Arctic environment melts before our eyes

Feature story - 7 August, 2002
If you could join the Greenpeace time ship and travel back 100 years, what would you see? You would be lucky to see one of the early cars, you would likely see mountains of coal and the beginnings of our fossil fuel dependence. And if you could travel deep within the Arctic circle you would see snow and ice which today is only a distant memory in fading photographs.

Greenpeace activist Erika Augustinsson comparing a photo of Blomstrandbreen (1928) with the present situation.

We all do it. We return to a spot from our childhood or youth, stand itthat same spot and marvel at how the world has changed. Sometimes thechanges are subtle, even unnoticeable, other times, we are appalled andalarmed by how the world has changed around us, seemingly overnight.

But what if you could visit one of the most remote areas of theplanet a hundred years later and see how it has changed? How activitiesthat take place far from sight have a lasting impact on ourenvironment. Would the changes be so subtle?

Not in the far reaches of the Arctic circle, the changes areobvious. Almost a hundred years later, standing where researchers fromthe Norwegian Polar Institute took photos documenting glaciers on theisland Svalbard, we can see that there have been remarkable changes,and not for the better.

1922 image of man looking at Blomstrandbreen glacier courtesy the Norwegian Polar Institute, 2002 image of Greenpeace activist looking at same glacier copyright Greenpeace and Alsand.Theisland is more than 600 kilometres from the northern coast of Norway.The name Svalbard means "the land with the cold coasts" and about twothirds of the landmass is covered in glaciers. It is a sad irony thattemperature increases due to climate change means that the glaciers ofSvalbard are retreating.

It doesn't take specialised scientific instruments or even a longmeasuring tape to know that the landscape has changed dramatically onSvalbard over the last hundred years.

The glaciers in the Kongsfjorden area, where we documented thelandscape during our voyage, began an almost continuous retreat around1900. Blomstrandbreen has retreated around two kilometres in the last80 years. Since 1960, the average retreat of the glacier has been about35 metres per year, and even higher in the last decade.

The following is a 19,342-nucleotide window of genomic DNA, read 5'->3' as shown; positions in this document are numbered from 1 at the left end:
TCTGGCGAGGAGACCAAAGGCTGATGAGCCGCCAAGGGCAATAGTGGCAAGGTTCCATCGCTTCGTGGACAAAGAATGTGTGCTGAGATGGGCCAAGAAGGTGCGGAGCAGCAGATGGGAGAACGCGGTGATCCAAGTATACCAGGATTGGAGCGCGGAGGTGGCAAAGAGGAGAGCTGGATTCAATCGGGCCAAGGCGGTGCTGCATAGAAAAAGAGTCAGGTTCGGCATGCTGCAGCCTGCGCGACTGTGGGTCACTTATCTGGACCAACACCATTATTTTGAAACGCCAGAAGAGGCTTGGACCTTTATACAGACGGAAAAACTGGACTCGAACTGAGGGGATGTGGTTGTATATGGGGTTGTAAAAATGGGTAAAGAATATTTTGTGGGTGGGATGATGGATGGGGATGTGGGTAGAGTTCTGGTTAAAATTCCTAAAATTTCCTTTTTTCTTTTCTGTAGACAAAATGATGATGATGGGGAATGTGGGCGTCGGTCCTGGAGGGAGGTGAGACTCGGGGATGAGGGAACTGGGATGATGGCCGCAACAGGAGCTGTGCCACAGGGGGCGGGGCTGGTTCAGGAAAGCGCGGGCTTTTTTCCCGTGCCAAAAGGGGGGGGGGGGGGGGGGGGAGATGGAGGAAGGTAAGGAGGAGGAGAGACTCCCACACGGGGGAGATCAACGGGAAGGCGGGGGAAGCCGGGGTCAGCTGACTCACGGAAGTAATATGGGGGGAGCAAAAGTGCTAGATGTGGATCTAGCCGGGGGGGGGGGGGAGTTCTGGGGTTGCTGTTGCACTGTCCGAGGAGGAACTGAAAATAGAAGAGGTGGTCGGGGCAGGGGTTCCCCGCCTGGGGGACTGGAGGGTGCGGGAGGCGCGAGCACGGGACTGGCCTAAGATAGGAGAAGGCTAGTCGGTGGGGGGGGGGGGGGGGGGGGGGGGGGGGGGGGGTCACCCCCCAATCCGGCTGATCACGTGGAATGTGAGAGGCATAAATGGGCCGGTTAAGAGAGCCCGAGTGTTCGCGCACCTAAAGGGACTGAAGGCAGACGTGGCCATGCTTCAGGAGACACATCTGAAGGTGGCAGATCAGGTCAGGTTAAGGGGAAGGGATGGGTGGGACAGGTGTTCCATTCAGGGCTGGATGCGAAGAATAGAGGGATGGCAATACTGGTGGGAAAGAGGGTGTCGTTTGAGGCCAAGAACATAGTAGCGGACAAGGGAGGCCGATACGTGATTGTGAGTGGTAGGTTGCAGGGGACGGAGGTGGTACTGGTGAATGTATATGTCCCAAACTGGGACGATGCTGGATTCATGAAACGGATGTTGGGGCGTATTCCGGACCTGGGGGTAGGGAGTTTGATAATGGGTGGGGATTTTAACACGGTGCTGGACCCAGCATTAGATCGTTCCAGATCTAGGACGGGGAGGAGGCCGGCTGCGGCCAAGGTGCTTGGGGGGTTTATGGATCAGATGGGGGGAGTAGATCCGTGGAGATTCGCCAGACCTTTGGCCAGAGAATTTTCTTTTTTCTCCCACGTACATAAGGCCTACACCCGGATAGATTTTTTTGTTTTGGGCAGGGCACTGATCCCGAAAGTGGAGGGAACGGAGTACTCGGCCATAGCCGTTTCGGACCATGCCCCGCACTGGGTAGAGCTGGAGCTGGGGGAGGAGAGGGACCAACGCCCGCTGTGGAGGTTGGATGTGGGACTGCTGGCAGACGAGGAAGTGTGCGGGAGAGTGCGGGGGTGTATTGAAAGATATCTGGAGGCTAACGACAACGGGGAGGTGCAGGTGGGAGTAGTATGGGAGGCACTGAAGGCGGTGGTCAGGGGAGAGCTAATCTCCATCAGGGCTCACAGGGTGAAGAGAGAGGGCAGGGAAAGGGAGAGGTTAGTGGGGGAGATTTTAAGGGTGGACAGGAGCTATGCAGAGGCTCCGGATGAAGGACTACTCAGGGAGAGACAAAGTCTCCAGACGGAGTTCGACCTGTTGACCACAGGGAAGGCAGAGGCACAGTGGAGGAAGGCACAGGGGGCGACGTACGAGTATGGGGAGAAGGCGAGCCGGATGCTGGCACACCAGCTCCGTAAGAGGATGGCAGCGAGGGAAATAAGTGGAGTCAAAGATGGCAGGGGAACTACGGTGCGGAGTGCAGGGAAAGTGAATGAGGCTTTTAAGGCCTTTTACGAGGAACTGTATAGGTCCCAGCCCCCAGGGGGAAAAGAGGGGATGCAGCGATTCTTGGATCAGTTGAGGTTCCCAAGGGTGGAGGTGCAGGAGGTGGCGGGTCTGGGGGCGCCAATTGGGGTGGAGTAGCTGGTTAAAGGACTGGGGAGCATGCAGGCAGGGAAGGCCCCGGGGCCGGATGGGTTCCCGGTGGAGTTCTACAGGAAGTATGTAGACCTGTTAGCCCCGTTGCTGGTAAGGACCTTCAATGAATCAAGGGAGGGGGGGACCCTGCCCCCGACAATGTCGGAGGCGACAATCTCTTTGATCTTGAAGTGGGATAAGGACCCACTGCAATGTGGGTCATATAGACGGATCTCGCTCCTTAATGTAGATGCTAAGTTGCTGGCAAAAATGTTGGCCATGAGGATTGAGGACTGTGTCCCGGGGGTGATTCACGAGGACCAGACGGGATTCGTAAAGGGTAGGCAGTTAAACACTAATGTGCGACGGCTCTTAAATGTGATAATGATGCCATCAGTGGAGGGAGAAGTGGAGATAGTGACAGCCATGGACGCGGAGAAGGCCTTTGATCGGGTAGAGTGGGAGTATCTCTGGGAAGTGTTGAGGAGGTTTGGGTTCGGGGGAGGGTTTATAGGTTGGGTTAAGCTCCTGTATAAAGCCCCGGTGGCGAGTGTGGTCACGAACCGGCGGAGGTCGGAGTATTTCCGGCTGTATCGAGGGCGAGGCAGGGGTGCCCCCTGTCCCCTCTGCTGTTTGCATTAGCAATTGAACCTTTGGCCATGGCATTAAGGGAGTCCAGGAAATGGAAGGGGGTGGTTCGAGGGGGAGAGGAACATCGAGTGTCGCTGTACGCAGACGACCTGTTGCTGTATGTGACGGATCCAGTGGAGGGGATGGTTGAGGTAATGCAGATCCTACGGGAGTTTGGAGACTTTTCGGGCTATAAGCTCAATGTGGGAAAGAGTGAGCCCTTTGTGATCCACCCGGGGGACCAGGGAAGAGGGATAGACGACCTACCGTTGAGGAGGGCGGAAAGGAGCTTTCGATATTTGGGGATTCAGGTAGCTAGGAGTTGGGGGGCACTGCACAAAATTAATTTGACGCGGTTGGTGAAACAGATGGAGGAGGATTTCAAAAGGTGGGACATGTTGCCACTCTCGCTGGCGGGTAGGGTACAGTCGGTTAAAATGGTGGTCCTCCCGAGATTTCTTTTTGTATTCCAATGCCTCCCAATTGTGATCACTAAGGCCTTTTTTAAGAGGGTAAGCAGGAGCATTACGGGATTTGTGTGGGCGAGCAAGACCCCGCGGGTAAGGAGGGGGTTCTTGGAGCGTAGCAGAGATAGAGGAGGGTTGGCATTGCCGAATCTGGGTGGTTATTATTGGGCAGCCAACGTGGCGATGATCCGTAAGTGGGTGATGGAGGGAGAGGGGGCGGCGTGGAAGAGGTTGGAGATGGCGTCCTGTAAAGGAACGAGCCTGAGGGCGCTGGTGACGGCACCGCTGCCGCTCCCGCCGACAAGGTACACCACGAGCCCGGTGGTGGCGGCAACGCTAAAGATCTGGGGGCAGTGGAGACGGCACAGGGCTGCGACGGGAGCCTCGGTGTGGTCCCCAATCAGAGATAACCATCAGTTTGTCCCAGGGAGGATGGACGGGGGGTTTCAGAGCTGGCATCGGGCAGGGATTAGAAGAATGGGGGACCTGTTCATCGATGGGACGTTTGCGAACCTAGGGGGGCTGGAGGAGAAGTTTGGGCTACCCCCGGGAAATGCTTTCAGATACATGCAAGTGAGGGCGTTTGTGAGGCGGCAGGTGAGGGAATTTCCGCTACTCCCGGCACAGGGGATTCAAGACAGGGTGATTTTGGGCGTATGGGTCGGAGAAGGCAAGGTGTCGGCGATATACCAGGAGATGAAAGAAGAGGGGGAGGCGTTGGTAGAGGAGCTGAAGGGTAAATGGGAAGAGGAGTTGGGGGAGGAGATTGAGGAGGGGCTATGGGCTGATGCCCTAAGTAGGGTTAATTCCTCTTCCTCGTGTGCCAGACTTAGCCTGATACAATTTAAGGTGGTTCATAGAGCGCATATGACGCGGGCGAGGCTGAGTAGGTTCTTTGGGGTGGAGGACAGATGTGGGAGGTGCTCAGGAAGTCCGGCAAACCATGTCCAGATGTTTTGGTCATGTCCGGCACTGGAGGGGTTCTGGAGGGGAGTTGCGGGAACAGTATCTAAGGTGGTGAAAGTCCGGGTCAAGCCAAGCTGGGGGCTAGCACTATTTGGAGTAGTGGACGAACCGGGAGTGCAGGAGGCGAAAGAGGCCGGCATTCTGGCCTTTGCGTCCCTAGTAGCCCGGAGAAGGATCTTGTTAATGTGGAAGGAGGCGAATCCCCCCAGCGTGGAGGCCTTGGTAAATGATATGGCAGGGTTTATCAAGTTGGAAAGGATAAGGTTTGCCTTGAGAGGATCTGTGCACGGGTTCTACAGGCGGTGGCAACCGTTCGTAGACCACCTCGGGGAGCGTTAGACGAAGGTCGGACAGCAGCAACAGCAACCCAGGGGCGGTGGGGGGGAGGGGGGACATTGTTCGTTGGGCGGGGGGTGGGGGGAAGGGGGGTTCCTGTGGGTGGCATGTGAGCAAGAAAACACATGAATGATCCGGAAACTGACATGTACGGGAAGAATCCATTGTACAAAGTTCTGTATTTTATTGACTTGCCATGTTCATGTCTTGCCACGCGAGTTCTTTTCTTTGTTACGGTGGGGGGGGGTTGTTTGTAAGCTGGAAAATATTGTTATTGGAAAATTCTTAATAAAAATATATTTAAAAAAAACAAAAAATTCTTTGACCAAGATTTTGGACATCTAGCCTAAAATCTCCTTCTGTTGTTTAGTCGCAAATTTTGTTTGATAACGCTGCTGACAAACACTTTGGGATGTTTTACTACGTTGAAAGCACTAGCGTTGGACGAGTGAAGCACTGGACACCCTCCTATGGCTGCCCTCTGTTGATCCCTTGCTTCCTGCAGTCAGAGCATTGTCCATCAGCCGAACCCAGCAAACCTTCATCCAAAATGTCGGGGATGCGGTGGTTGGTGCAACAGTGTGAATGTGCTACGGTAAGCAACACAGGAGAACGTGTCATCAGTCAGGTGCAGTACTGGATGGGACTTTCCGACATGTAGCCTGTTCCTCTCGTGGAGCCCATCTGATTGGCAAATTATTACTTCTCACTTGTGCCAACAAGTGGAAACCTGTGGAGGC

1918 image of man in a boat in front of Blomstrandbreen glacier courtesy the Norwegian Polar Institute, 2002 image of Greenpeace boat in front of same glacier copyright Greenpeace and Alsand.Theresults of our research came as no great surprise. Glaciers in thisspectacular Arctic region are showing an overall retreat because ofhigher temperatures. And it fits the pattern of mountain glaciersaround the world. Glaciers are on the wane and we risk losing themaltogether if we don't massively reduce greenhouse emissions.

Glacier retreats are one of the most visible and reliable signs thatwarming and climate change is real - not just figures in a scientificreport. In this way, they are also important indicators of globalclimate change.

The blame can be put squarely on human activity. Our addiction tofossil fuels releases millions of tonnes of greenhouse gases into theatmosphere, and this is what is causing temperatures to rise, and ourfuture to melt before our eyes.

Glaciers are more than just magnificent landscapes of ice and snow.Around the world glaciers provide water for millions of people, animalsand plants. Increased temperatures brought about by greenhousepolluting fuels like coal, oil and gas, are destroying glaciers. Unlesswe break our addiction to fossil fuels, we risk the wholesaledestruction of glaciers, which would have a huge impact on billions oflives.

Climate change is a global problem - not only do we risk losing theworld's glaciers, but we face many other impacts such as increasedfloods, droughts and storms, loss of coral reefs, sea level rise andrapid spread of vector borne diseases.

World leaders are slow to take up the warning so we have come to theends of the Earth, literally, to remind governments of what is at stakeif they do not take action at this month's Earth Summit inJohannesburg. Climate change is hurting the whole world, not just theArctic, and clean renewable energy is a crucial. They must get it rightnow, or there will be many places we won't be able to stand and ponderthe past.

Read about the crew experiences onboard the Rainbow Warrior in the Arctic Circle.

More on Glaciers:

Introduction to the issue pdf file (9k)

Background on global glacial retreat pdf file (16k)

Send in your Glacier pictures


Alpine Glacial Retreat (in german)

Backgrounders on the individual Glaciers:

Franz Josef - New Zealand, pdf (7k)

Grinnell - US, pdf (6k)

Orubare - Uganda, pdf (7k)

Qori Kalis - Peru, pdf (7k)

Pasterze - Austria, pdf (8k)

Imja - Nepal, pdf (10k)

Historic images used by kind permission of the Norwegian Polar Institute.